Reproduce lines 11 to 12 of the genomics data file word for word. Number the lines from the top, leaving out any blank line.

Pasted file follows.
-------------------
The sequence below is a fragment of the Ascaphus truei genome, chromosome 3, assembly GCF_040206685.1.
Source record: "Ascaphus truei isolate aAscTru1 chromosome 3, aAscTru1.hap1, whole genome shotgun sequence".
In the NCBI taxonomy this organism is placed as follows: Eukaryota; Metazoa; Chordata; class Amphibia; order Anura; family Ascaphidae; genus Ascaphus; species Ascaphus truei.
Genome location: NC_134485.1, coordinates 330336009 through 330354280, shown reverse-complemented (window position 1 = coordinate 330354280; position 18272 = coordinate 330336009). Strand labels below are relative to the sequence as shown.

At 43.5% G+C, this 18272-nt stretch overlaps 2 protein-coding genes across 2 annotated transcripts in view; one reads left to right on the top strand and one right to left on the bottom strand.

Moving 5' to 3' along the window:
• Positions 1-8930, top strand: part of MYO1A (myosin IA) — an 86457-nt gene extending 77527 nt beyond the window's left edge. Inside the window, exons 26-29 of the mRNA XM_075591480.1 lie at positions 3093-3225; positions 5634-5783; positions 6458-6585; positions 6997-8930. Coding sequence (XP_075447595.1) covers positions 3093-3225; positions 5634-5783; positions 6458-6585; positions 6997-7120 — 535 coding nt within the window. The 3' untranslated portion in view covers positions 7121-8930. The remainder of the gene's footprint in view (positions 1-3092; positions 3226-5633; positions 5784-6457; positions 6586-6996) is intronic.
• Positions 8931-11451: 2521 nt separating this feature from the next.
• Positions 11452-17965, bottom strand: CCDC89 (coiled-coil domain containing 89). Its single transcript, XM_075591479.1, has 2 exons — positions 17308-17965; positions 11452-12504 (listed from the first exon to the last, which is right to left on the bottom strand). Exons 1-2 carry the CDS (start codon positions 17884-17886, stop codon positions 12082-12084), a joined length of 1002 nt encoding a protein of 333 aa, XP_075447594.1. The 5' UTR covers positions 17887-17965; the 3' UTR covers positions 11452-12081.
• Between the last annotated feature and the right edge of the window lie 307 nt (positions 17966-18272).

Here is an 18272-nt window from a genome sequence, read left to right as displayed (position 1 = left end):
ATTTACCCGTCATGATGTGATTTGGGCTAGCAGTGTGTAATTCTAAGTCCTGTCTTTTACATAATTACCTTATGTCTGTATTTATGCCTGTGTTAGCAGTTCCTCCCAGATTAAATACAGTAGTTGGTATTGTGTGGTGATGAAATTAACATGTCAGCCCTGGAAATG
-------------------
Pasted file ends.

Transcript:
Here is an 18272-nt window from a genome sequence, read left to right as displayed (position 1 = left end):
ATTTACCCGTCATGATGTGATTTGGGCTAGCAGTGTGTAATTCTAAGTCCTGTCTTTTACATAATTACCTTATGTCTGTATTTATGCCTGTGTTAGCAGTTCCTCCCAGATTAAATACAGTAGTTGGTATTGTGTGGTGATGAAATTAACATGTCAGCCCTGGAAATG